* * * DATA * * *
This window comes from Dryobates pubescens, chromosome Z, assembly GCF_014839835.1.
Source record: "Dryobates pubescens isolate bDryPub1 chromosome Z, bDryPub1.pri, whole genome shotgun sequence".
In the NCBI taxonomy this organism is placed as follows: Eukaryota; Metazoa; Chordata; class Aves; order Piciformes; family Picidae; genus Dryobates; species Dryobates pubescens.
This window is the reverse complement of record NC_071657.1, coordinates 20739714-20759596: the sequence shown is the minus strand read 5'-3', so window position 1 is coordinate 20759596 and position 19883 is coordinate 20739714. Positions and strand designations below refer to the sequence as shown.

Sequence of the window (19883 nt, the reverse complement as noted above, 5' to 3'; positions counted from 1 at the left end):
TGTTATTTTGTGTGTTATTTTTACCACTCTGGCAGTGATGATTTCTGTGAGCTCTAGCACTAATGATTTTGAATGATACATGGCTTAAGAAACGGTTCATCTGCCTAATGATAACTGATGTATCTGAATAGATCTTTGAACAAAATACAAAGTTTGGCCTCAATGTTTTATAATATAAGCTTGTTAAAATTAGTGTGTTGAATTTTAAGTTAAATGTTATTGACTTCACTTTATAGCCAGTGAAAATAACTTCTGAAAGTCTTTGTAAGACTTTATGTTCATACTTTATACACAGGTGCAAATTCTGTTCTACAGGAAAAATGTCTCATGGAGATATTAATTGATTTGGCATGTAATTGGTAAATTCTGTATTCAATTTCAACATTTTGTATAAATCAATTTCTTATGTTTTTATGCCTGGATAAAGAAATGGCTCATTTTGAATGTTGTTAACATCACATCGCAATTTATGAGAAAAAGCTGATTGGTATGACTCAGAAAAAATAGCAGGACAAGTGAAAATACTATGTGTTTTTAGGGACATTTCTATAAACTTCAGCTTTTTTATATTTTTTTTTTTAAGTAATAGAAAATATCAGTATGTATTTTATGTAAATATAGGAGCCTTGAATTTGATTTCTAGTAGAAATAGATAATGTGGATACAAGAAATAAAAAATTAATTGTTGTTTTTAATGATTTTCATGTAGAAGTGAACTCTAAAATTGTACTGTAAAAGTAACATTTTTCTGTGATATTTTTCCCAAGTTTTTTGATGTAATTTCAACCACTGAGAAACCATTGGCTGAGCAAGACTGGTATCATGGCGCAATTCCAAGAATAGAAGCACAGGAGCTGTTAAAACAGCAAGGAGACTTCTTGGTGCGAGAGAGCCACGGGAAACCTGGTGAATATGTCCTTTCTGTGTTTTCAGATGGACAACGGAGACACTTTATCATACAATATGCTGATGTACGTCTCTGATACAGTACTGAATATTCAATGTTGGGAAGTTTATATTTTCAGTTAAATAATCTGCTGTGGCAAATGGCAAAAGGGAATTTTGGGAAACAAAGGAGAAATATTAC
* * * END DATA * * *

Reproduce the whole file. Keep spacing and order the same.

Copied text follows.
This window comes from Dryobates pubescens, chromosome Z, assembly GCF_014839835.1.
Source record: "Dryobates pubescens isolate bDryPub1 chromosome Z, bDryPub1.pri, whole genome shotgun sequence".
In the NCBI taxonomy this organism is placed as follows: Eukaryota; Metazoa; Chordata; class Aves; order Piciformes; family Picidae; genus Dryobates; species Dryobates pubescens.
This window is the reverse complement of record NC_071657.1, coordinates 20739714-20759596: the sequence shown is the minus strand read 5'-3', so window position 1 is coordinate 20759596 and position 19883 is coordinate 20739714. Positions and strand designations below refer to the sequence as shown.

Sequence of the window (19883 nt, the reverse complement as noted above, 5' to 3'; positions counted from 1 at the left end):
TGTTATTTTGTGTGTTATTTTTACCACTCTGGCAGTGATGATTTCTGTGAGCTCTAGCACTAATGATTTTGAATGATACATGGCTTAAGAAACGGTTCATCTGCCTAATGATAACTGATGTATCTGAATAGATCTTTGAACAAAATACAAAGTTTGGCCTCAATGTTTTATAATATAAGCTTGTTAAAATTAGTGTGTTGAATTTTAAGTTAAATGTTATTGACTTCACTTTATAGCCAGTGAAAATAACTTCTGAAAGTCTTTGTAAGACTTTATGTTCATACTTTATACACAGGTGCAAATTCTGTTCTACAGGAAAAATGTCTCATGGAGATATTAATTGATTTGGCATGTAATTGGTAAATTCTGTATTCAATTTCAACATTTTGTATAAATCAATTTCTTATGTTTTTATGCCTGGATAAAGAAATGGCTCATTTTGAATGTTGTTAACATCACATCGCAATTTATGAGAAAAAGCTGATTGGTATGACTCAGAAAAAATAGCAGGACAAGTGAAAATACTATGTGTTTTTAGGGACATTTCTATAAACTTCAGCTTTTTTATATTTTTTTTTTTAAGTAATAGAAAATATCAGTATGTATTTTATGTAAATATAGGAGCCTTGAATTTGATTTCTAGTAGAAATAGATAATGTGGATACAAGAAATAAAAAATTAATTGTTGTTTTTAATGATTTTCATGTAGAAGTGAACTCTAAAATTGTACTGTAAAAGTAACATTTTTCTGTGATATTTTTCCCAAGTTTTTTGATGTAATTTCAACCACTGAGAAACCATTGGCTGAGCAAGACTGGTATCATGGCGCAATTCCAAGAATAGAAGCACAGGAGCTGTTAAAACAGCAAGGAGACTTCTTGGTGCGAGAGAGCCACGGGAAACCTGGTGAATATGTCCTTTCTGTGTTTTCAGATGGACAACGGAGACACTTTATCATACAATATGCTGATGTACGTCTCTGATACAGTACTGAATATTCAATGTTGGGAAGTTTATATTTTCAGTTAAATAATCTGCTGTGGCAAATGGCAAAAGGGAATTTTGGGAAACAAAGGAGAAATATTAC